Sophia University

Academics Alumni Interview

Alumna Megumi Uchino FLA/FCC ‘09 was a Dean’s Honor Recipient during the 2006-2007 school year. Now she works for the United Nations Population Fund (UNFPA) in Jakarta, Indonesia. She delivered a presentation to FLA students on “Navigating Your Career Path toward the United Nations” in 2019. The FLA office recently spoke with Megumi about her work to protect and empower women and girls amid the COVID-19 crisis. She also offered advice to students on getting the most out of their time at Sophia University.

What role do you currently have in the UNFPA Indonesia country office and what is the scope of your responsibilities?

I serve as a Humanitarian Programme Analyst for the UNFPA in Indonesia. As a UN agency responsible for sexual and reproductive health, we work closely with the government of Indonesia to pursue our mission of “delivering a world where every pregnancy is wanted, every childbirth is safe, and every young person's potential is fulfilled”. Specifically, we operate in the areas of reproductive health, youth, population and development, and gender equality.

My role as a Humanitarian Programme Analyst is to support UNFPA humanitarian responses toward disasters in Indonesia, by liaisoning with relevant government, UN and non-UN humanitarian partners in the country. I have a social work background and mainly contribute to supporting the prevention of and response to gender-based violence (GBV) in emergencies and protection of older persons, along with external communications and resource mobilization.

How is UNFPA responding to the current crisis?

Women already face staggering inequalities at the best of times. Pandemics worsen existing inequalities and women and girls are suffering more now. Let me give you an example. Women continue to get pregnant and give birth during a pandemic. However, sexual and reproductive health services are being severely impacted—health systems are becoming overloaded, resources are diverted, and global supply chains are disrupted. Also, evidence from prior outbreaks indicates that women and girls face higher risks of intimate partner violence and other forms of domestic violence due to heightened tensions in the household. The financial impact of epidemics also increases the risk of other forms of gender-based violence, such as sexual exploitation and abuse.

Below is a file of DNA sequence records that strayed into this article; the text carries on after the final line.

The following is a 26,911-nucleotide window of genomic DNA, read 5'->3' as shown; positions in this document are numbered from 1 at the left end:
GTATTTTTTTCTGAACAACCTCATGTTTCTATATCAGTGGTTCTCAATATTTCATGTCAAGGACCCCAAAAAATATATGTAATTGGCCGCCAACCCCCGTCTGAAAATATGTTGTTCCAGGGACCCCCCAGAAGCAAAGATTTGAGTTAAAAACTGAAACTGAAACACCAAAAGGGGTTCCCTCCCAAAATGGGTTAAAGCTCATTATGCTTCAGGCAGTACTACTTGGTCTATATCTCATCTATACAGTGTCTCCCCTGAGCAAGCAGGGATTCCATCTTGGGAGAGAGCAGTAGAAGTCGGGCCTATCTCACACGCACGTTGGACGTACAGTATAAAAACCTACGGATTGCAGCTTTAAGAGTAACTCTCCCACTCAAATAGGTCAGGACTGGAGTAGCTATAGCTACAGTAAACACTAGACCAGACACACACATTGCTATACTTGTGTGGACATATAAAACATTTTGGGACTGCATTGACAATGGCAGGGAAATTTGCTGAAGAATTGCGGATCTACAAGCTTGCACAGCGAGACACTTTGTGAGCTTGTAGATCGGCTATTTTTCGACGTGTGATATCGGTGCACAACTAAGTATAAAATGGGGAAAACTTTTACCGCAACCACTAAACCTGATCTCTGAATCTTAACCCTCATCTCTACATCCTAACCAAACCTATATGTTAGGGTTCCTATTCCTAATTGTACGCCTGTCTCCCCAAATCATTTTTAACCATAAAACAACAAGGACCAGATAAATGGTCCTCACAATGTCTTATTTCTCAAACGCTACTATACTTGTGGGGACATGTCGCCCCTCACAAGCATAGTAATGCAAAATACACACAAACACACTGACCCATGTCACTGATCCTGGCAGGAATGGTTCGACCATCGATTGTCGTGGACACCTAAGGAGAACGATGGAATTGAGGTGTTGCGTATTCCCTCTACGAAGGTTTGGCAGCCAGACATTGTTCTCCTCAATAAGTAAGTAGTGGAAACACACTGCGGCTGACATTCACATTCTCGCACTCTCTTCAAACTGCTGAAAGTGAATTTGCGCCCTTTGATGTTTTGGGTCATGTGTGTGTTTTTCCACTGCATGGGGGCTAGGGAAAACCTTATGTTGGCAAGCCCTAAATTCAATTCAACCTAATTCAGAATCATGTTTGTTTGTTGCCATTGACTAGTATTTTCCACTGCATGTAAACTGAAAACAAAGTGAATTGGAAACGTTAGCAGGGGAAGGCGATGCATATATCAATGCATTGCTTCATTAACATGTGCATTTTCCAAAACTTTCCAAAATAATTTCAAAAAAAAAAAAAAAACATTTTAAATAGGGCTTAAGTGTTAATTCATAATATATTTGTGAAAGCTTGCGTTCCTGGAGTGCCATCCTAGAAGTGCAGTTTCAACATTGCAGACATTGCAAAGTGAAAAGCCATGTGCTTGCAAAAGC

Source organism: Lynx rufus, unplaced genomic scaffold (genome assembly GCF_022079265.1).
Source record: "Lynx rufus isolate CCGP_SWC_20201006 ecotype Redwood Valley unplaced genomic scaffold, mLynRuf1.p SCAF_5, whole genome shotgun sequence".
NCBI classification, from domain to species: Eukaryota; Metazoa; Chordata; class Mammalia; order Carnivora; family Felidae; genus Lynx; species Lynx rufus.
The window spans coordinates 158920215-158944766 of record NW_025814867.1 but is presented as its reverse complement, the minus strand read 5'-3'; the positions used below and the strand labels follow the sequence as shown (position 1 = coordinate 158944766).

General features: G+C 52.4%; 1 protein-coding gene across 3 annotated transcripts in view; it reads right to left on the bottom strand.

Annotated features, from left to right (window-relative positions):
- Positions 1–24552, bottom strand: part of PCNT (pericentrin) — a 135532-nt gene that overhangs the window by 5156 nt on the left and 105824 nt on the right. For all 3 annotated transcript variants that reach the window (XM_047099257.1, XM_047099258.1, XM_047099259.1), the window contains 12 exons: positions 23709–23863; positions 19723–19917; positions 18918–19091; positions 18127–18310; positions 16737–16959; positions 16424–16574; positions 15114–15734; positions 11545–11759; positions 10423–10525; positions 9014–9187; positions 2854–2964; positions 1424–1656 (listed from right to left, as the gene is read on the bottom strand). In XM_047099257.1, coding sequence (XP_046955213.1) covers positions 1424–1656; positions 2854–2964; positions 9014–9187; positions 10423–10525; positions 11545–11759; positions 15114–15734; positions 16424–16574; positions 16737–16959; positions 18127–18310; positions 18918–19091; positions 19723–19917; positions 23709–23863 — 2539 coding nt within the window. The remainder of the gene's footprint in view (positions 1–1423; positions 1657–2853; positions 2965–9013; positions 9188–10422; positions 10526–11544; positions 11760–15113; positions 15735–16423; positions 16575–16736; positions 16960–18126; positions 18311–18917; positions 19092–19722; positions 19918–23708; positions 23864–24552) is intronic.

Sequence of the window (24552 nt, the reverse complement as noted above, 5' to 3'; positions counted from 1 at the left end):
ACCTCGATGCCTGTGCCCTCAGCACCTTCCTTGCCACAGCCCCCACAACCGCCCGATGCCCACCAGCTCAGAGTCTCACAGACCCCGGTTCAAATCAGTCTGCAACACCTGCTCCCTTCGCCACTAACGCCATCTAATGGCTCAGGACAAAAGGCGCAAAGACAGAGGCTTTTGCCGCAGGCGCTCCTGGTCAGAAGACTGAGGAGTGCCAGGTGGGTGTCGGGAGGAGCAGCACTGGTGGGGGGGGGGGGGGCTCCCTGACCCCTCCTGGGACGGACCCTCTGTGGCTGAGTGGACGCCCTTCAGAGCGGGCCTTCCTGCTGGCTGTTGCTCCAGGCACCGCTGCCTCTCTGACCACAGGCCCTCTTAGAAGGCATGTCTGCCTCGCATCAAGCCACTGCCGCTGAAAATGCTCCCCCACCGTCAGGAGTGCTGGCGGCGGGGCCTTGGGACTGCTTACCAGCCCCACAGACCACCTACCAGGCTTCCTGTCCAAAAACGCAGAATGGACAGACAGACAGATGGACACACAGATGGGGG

UNFPA is working with governments and partners to prioritize the needs of women and girls of reproductive age, especially in countries with weak health systems or humanitarian crises. Especially, we are focusing on strengthening health systems, ensuring the supply of personal protective equipment for health worker and modern contraception, and supporting the continuation of sexual and reproductive health and family planning services as well as COVID-19 infection prevention measures. We also provide technical advice for the continuation of the services for the GBV survivors.

How did your time at FLA prepare you for your current role? Which is the class, professor, or experience that contributed the most to your success now?